Present Pitfalls

Avoid these mistakes when purchasing holiday gifts for your grandchildren.

It seems like it should be simple enough, buy those precious grandchildren everything their heart desires. The holidays are here and doesn’t that mean buy, buy, buy? Isn’t it a grandparent’s right to go crazy and buy out the toy store? Before you max out the credit card, consider some of the common pitfalls of present giving grandparents should strive to avoid.

  • The most obvious mistake grandparents make in holiday gifting is over indulgence. Grandparents are notorious for buying way too many presents, and although it appears to be harmless, it can create issues. Do the parents want their house to be overtaken by dozens of new toys? On a deeper level, are you creating a greed for material items that can never be satiated? Also, remember that as the child gets older the prices on those gift lists get higher and higher!
  • Avoid gifts that don’t correlate with the parent’s morals and value system. Even if you don’t share the same beliefs, respect their wishes and don’t buy your grandchildren gifts that go against the values the parents are attempting to instill. Some examples of possibly controversial toys are Barbies, pretend guns and violent video games.
  • Steer clear of obnoxious toys. If you wouldn’t want them in your home, why subject your grandchildren’s parents to them?  Noisy toys, toys with lots of little pieces or toys that require an engineering degree to assemble should be marked off the list. In this category I would include presents that involve major parental involvement such as a kit to build a go cart. Unless you are volunteering your time and energy, skip those gifts.
  • Make sure your gift is age appropriate and developmental stage appropriate. This can apply to both ends of the spectrum. Don’t buy make-up for a five year old and don’t buy Sesame Street toys for a teenager. Since it’s been awhile since most grandparents had children, it might be a good idea to check with the parents, do a little research online or do what I usually do, consult with the experts at Kiddlestix.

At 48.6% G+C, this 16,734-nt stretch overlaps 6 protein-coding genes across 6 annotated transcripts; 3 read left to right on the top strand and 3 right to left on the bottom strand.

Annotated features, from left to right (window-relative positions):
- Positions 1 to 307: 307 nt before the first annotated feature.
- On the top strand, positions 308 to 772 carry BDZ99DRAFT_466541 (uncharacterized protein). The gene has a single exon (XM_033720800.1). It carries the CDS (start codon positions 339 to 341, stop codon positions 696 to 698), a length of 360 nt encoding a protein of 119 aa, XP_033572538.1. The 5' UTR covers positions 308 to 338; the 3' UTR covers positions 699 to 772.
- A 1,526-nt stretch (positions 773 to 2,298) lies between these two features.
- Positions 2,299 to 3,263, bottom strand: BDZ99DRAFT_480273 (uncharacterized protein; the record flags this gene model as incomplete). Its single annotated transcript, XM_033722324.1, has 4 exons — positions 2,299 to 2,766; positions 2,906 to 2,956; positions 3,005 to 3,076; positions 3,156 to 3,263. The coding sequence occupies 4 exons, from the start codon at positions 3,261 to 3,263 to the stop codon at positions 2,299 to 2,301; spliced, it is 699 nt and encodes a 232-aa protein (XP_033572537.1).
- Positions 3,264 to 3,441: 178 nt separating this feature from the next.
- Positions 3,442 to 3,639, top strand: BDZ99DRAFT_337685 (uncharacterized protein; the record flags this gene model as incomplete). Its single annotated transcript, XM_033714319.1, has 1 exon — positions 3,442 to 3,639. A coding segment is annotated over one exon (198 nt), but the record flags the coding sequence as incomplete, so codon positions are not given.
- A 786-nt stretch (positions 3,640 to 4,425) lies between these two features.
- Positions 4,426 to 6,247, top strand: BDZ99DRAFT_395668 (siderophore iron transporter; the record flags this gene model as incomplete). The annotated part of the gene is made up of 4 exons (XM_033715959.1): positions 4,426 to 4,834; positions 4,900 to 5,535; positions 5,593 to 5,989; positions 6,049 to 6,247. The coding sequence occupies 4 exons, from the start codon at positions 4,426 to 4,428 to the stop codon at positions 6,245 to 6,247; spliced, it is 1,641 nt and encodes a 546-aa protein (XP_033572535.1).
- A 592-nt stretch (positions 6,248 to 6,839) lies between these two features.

• As tempting as it may be, avoid overly lavish gifts. Unless you have cleared it with the parents, don’t upstage them by buying the big gifts such as bicycles, cars or a pony. A parent may end up feeling like their gifts to the child are insufficient and they can never measure up to the expensive gifts the grandparents give.
  • If you have multiple grandchildren your gifts should reflect equality. That doesn’t mean it has to be exact but don’t buy one child a book and the other a trampoline. If you have step-grandchildren, especially if they are in the same family as your biological grandchildren, erase the prefix “step” from your vocabulary and your heart and give similar gifts to all.
  • Your gift does not have to cost anything. Don’t feel bad if you can’t afford material gifts but do find a way to acknowledge the grandparent – grandchild connection. Spend an afternoon baking cookies or take them to look at Christmas lights. There are some great high-school Christmas concerts that are free or fill a thermos with hot chocolate and go to the Tulsa Christmas Parade this weekend. The experience of special time with a grandparent will be remembered much longer than any toy.
  • Do NOT buy your grandchild (or anyone else) an animal! An animal is a major commitment, possibly one that will continue long after that adorable toddler grandchild has left for college. It is very sad when an animal is not cared for properly because it wasn’t wanted or wasn’t a good temperament fit. It may be a magical moment when a puppy with a red ribbon around it’s neck is under the tree on Christmas morning, but where are you going to be when that puppy needs walking, feeding, cleaned up after and expensive veterinary bills add up? Leave the pets to the parents.

The key to successful holiday gift giving is clear, honest communication including discussing realistic expectations and boundaries with your grandchildren’s parents and then following through by respecting their wishes. The best presents of the season aren’t material purchases. The most valuable gifts, the ones that create memories, are the time and love you give.

Categories: Grand Life